Guest Opinion: Open Letter to Fuller Seminary Board and Administration

Published : Thursday, October 25, 2018 | 4:43 AM

Dear Fuller Seminary Board of Trustees and Senior Administration,

As Fuller Theological Seminary prepares to leave Pasadena and build a new campus in Pomona to prepare Christian ministers and leaders for the next century, there has been discussion, both within Fuller and the local community, about what legacy you will leave here, that you will “finish well.” What better legacy than a project that would minister to the most vulnerable among us and would remain in the city that has been Fuller’s home for the past 70 years?

For this reason, the Greater Pasadena Affordable Housing Group (GPAHG) recommends that at least one of Fuller’s sites be sold to an affordable housing developer at a price point making it feasible to develop affordable housing. We also ask that you extend the bidding deadline beyond Oct. 26th so that affordable housing developers have time to prepare and submit bids.

GPAHG is a faith-based community group deeply invested in advocating for the poor. Our vision is that all Pasadena residents have safe, quality, accessible, and affordable housing; people are not displaced from the community; and our community is racially, ethnically and socially diverse. Our group includes business owners, city planners, seminary students, pastors, teachers, and the homeless — all coming together to address one of the greatest crises in Southern California — homelessness and a lack of affordable housing.

Over the past few years, GPAHG and students of Fuller Seminary have advocated tirelessly for Fuller Seminary to seek to replace the 197 housing units affordable for students, sold to Carmel Properties. This resulted in zero affordable housing for the community and a displacement of Fuller’s students who were no longer able to live there. We write this letter out of deep concern that Fuller Seminary be true to its commitment to affordable housing, as stated in the Fuller Master Plan. Deeply theological and spiritual principles are also at play here.

On a personal note, as the Chair of GPAHG and Director of Making Housing and Community Happen, and as an Evangelical Christian with a Doctor of Ministry, who has studied at Fuller and has been invited to guest lecture in many classes, I feel a deep love and sense of connection with Fuller Seminary. I therefore feel led to share with you a biblical perspective that is briefly summarized here.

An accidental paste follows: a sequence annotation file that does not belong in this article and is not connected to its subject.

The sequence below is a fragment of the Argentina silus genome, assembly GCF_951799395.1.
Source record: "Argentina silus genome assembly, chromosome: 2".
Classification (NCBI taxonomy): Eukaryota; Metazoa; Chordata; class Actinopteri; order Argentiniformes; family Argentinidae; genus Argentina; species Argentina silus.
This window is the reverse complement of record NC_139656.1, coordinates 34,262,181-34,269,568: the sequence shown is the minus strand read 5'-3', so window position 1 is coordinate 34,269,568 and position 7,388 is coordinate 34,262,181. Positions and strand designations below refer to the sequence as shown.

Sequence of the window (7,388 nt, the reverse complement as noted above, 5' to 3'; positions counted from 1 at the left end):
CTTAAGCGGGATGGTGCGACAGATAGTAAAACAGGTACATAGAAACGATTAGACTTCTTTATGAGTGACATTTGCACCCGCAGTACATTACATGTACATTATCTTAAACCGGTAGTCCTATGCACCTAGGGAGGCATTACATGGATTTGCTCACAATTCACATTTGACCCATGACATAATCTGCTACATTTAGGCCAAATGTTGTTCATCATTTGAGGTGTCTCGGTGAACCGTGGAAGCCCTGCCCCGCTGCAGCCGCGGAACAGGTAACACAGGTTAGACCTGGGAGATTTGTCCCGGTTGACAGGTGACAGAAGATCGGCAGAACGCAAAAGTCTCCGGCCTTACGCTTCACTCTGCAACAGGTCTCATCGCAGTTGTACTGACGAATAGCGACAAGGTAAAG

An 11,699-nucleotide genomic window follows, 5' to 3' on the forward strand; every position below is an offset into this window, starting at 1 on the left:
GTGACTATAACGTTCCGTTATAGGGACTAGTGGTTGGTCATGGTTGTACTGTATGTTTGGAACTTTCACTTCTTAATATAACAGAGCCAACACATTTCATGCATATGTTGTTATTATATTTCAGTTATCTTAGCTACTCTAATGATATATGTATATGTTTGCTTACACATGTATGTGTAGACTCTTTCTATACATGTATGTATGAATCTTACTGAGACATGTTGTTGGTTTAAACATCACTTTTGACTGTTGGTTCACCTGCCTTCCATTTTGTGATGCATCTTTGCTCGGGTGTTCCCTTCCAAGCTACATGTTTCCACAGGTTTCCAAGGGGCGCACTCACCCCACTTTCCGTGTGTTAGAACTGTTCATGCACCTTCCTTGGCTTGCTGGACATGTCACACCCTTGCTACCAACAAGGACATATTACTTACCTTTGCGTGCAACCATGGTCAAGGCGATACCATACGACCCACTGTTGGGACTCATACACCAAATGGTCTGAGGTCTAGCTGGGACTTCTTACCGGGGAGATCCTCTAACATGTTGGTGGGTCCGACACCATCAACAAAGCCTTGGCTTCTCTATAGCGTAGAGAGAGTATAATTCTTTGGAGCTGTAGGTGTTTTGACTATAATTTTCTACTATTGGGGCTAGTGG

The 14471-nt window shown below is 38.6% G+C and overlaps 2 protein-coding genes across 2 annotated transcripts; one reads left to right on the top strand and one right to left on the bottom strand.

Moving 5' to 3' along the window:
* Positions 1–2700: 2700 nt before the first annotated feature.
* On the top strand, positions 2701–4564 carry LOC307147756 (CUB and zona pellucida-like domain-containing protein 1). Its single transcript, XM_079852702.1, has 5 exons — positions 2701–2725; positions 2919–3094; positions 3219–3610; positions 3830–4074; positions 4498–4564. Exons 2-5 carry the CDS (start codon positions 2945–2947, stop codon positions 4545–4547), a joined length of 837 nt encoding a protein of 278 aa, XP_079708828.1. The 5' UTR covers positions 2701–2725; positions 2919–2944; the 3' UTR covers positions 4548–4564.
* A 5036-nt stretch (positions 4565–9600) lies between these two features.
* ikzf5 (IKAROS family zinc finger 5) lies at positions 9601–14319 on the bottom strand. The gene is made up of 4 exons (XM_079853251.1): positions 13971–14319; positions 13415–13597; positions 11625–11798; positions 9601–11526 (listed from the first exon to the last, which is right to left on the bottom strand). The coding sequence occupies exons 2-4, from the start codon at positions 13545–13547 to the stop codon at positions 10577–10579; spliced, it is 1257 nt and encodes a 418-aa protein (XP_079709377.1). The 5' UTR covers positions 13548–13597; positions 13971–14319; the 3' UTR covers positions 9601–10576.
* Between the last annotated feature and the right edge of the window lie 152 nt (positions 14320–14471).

From Genesis to Revelation the Bible makes clear God’s priority is to bring the most vulnerable and marginalized into the center of his care. They are the focus of every message and parable from Moses, Esther, and Jesus directed to the Pharaoh, the kings and priests. The poor are brought front and center and we should do the same. Land and its use and fair distribution is a central theme in Scripture. When God gave us all we need to sustain us in Genesis 1, he never gave us the land. God made it clear that “the land was mine, thus says the Lord.” We are to steward the land according to God’s principles. Stubborn Israel refused to honor many of God’s laws resulting in the loss of their land. At the time of Jesus, the Pharisees and Sadducees, in collusion with Roman rule, had gobbled up most of the land, leaving the peasants landless. Jubilee land distribution was again proclaimed by Jesus Luke 4 and the Early Church lived this message (Acts 4). Many churches across the US are providing affordable housing as a way to emulate the example of the early church fathers.

God sent prophets to hold kings accountable seeking to assure that sure such laws and principles were upheld. Today advocates are playing a prophetic role with the city, fighting long and hard for just land use policies, like the inclusionary ordinance –similar to a biblical tithe—requiring all developers to set aside a percent of housing as affordable.

The 179 affordable inclusionary units at Chang Commons are required to be kept affordable in perpetuity. Pasadena’s policies make this clear. Yet we understand that Fuller is seeking to get out of this commitment, ignoring the city’s policies. Since Fuller has embraced addressing homelessness in its course offerings and praxis, partnering with Urban Initiatives to assure that each homeless person is counted, we recommend that these units be sold to an organization like Door of Hope, a Christ-centered ministry seeking to help formerly homeless families stay in Pasadena. This way these families will continue to be nurtured by this excellent ministry located just a few blocks from Fuller. Many highly respected affordable housing developers could also partner with Door of Hope as a way to keep the full 179 units permanently affordable. If these units were sold as permanent supportive housing for homeless, this good news would be shouted from the rooftops in Pasadena and beyond.

Leaving behind a legacy of affordable housing would indicate Fuller’s love for the city of Pasadena, as Jesus loved Jerusalem and other cities. It would demonstrate great trust in God, our Provider. By showing concern for those the poor in this way, Fuller will have indeed finished well in the city of Pasadena.

With over half of the seminary students embarking upon ministry outside of church walls, Fuller Seminary is being watched and held accountable by a host of community members to see if it will conduct business in a manner consistent with Christian values.



Jill Shook

Anthony Manousos

Cynthia Kirby

Rev. Connie Milsap

Lorynne Young

Treasure Sheppard

George Patton

Tom Petersmeyer

Mercedes Young

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